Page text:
HC Deb 04 August 1876 vol 231 cc556-61

Order for Third Reading read.

Motion made, and Question proposed, "That the Bill be now read a third time."—(Mr. Sclater-Booth.)


in moving that the Bill be read a third time on that day month, said, he thought it ought not to be passed at that time of the Session, for it was not at all like the measure originally brought in by the Government. He thought the Bill as introduced, though not a very strong one, would have done some good. Since then, however, material modifications had been introduced, the effect being that the manufacturing interests, who at first opposed it, were now in favour of the Bill. He complained of the insertion, without adequate Notice, of the 16th clause, by which a manufacturer might continue to pollute a river for three years, if he had received a certificate from the Local Government Board, without being subject to interdict or injunction. He protested against such a clause as perfectly monstrous. He should have been glad if the Bill had been re-committed with a view to the withdrawal of that clause, for the Bill on the whole was a good one; but, as the right hon. Gentleman who had charge of the Bill would not consent to that suggestion, he was obliged to oppose the third reading. He therefore moved the rejection of the Bill.

Amendment proposed, to leave out the word "now," and at the end of the Question to add the words "upon this day month."—(Mr. Dillwyn.)

Question proposed, "That the word 'now'stand part of the Question."


supported the Bill. He was surprised at the inconsistency of the hon. Member for Swansea in protesting against what he called Lobby legislation, and then stating that he had himself privately endeavoured to make arrangements with a Member of the Government as to the form of the Bill. The measure was not such a dreadful one after all, for the clause to which his hon. Friend referred only enabled a manufacturer who had procured a certificate from the Local Government Board to carry on his works for three years free from injunction and interdict, but still as much as ever exposed to an action for damages. In other words, the clause only took away the extreme remedy of stopping the works and driving the people out of employment. The idea was that, much as they desired the purity of the river, they considered that the welfare of the great manufacturing interests, by which the people lived, ought not to be lost sight of, and was of greater national importance than even the purifying of the streams.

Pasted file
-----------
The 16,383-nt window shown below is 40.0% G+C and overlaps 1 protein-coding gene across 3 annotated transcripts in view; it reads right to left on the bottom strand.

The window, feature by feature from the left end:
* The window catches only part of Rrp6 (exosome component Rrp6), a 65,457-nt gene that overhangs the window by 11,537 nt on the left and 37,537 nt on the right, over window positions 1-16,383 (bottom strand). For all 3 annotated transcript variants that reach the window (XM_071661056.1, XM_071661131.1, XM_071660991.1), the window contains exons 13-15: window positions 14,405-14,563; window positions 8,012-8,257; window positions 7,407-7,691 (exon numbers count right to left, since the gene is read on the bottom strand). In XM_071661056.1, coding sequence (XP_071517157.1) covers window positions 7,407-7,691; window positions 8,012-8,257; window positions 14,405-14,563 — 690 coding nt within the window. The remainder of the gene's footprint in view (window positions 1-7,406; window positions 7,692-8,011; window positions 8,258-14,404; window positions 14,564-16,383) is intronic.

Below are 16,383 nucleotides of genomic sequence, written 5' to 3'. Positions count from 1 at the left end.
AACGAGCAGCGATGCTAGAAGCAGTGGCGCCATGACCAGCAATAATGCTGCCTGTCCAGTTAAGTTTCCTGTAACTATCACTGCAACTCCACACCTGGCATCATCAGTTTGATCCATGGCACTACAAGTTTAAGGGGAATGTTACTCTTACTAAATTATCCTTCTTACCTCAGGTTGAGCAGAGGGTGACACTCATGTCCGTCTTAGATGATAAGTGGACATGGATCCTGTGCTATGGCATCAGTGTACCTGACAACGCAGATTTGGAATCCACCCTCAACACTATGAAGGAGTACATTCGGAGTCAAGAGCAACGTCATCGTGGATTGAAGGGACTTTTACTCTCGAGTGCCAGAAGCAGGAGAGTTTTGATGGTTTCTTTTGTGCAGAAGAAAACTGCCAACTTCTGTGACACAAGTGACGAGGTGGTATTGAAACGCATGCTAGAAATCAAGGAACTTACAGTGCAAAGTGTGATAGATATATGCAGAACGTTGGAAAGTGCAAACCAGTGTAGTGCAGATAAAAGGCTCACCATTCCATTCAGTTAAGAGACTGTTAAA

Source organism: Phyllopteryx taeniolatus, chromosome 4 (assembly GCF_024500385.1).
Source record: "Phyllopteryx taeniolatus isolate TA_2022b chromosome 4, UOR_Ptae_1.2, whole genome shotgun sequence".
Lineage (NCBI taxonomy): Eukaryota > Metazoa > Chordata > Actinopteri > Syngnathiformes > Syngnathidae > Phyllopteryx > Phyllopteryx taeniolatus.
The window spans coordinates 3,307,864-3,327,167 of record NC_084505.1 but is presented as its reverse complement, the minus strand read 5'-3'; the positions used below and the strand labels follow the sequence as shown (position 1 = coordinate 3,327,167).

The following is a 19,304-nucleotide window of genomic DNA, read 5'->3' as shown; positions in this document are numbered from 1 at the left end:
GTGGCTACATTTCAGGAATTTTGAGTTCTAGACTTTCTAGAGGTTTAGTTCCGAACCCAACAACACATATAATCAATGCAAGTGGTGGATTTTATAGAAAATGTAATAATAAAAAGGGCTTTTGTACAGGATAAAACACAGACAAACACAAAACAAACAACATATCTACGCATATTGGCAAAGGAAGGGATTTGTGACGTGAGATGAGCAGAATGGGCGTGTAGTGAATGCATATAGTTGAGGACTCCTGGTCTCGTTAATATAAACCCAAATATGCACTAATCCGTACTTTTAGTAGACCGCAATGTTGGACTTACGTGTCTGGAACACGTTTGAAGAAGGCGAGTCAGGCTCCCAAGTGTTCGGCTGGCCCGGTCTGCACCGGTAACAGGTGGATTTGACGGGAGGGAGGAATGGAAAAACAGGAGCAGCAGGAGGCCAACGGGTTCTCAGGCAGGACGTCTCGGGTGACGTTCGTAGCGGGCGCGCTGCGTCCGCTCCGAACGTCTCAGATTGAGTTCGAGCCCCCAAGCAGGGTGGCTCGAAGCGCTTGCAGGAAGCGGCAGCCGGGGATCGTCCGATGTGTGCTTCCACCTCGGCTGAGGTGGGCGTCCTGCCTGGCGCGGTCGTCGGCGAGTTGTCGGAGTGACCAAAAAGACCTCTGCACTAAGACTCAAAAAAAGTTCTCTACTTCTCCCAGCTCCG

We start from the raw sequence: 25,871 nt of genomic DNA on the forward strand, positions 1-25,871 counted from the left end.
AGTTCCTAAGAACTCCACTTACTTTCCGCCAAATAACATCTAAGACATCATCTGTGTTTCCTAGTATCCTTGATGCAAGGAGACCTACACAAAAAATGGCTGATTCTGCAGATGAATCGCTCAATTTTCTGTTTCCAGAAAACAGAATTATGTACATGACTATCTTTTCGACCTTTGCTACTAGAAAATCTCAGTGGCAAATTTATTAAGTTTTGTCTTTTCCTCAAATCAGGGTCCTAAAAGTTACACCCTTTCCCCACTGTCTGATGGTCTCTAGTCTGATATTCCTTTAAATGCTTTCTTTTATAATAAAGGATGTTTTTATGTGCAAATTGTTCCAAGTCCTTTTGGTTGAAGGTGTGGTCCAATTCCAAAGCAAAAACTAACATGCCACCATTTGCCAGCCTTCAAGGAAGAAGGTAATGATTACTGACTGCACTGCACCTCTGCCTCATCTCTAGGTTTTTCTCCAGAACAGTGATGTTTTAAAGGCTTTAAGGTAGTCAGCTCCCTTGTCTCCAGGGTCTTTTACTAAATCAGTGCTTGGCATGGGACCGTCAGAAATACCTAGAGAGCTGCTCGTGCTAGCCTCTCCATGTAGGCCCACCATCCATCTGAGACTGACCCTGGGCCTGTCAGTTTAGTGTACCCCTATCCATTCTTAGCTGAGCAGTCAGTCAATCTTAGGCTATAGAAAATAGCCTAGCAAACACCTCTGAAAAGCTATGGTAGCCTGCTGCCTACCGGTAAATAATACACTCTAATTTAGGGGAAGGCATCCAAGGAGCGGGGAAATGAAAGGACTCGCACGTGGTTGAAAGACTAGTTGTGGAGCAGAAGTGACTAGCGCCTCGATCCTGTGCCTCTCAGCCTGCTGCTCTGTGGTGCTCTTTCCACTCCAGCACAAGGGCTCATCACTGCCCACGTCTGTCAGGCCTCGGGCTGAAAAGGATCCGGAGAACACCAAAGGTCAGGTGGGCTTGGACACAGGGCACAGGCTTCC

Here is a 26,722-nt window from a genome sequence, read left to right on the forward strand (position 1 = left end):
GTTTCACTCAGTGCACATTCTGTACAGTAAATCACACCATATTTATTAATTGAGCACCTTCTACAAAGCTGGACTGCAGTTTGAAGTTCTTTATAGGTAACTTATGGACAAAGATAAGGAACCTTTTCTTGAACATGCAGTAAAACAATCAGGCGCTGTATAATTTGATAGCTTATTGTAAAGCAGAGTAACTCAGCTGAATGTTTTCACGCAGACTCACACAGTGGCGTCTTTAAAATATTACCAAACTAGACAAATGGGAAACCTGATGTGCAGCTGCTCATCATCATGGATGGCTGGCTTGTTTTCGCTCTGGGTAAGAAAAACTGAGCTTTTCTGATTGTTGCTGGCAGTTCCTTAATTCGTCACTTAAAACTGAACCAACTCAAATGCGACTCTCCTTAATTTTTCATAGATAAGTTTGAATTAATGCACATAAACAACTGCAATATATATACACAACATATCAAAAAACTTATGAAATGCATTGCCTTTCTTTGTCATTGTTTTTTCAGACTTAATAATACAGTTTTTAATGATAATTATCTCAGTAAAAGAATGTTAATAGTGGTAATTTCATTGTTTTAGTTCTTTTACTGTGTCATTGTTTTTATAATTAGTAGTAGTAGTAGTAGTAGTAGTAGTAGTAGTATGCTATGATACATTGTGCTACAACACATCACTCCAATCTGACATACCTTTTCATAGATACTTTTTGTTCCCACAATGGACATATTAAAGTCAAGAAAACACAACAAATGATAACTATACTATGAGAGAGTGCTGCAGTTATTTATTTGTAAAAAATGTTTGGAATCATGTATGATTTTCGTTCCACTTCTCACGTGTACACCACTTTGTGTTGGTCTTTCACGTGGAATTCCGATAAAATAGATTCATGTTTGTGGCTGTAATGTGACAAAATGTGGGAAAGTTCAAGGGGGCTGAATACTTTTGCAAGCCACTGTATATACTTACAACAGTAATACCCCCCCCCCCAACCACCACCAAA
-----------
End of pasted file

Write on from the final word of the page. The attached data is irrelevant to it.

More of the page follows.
said, the Bill certainly had not been prominently before the House, but it was discussed on the second reading and in Committee. As soon as it passed through Committee it was reprinted for the information of those hon. Members who had placed Amendments on the Paper. He denied that the clause had been inserted in the Bill without adequate Notice. On the contrary, full Notice had been given of it, and it had been accepted by the House. The House was tolerably full when this clause was added to the Bill, and it had the support of several hon. Gentlemen of authority and eminence in the House. It was to the effect that procedure by way of injunction should not be had recourse to during the existence of one of these certificates, but they were not to be granted for more than three years, and only where works of purification were actually in operation; while any person aggrieved might appeal to the governing authorities to cancel the certificate. He looked upon that as a reasonable proposal, and if it were desirable that the language of it should be reviewed, there could scarcely, he contended, be a better tribunal for the purpose than the House of Lords. The clause had been carefully drawn, and did not seem to him to be likely to produce any mischief.


adverting to the fact that the Bill had been on a former occasion, by a slip of the tongue, described by right hon. Gentleman as a measure for the better pollution of rivers, suggested that the description was prophetic of its real character as it now stood, for yielding had gone so far that in order to secure the passing of the measure, the Government had conceded so much that it had become the manufacturers' Bill instead of the Bill originally introduced by the Government. If the design was to carry the Bill now, and to follow it up with another next year, the better way would be to throw the Bill out at once. The opposition to the Bill chiefly arose from manufacturers, who set their own private interests up in opposition to those of the general public. Their interests should not stand in the way of the purity of rivers. The streams were poisoned by the refuse of the manufacturing ingredients discharged into them. By the absence of proper means of prevention, the pollution of rivers that ought for sanitary purposes to be pure, was allowed to go on, and he held that it was a dangerous principle to give an Inspector power to prevent the local authorities from putting a stop to a nuisance. The purity of their water must be an object of great anxiety to every hon. Member of that House.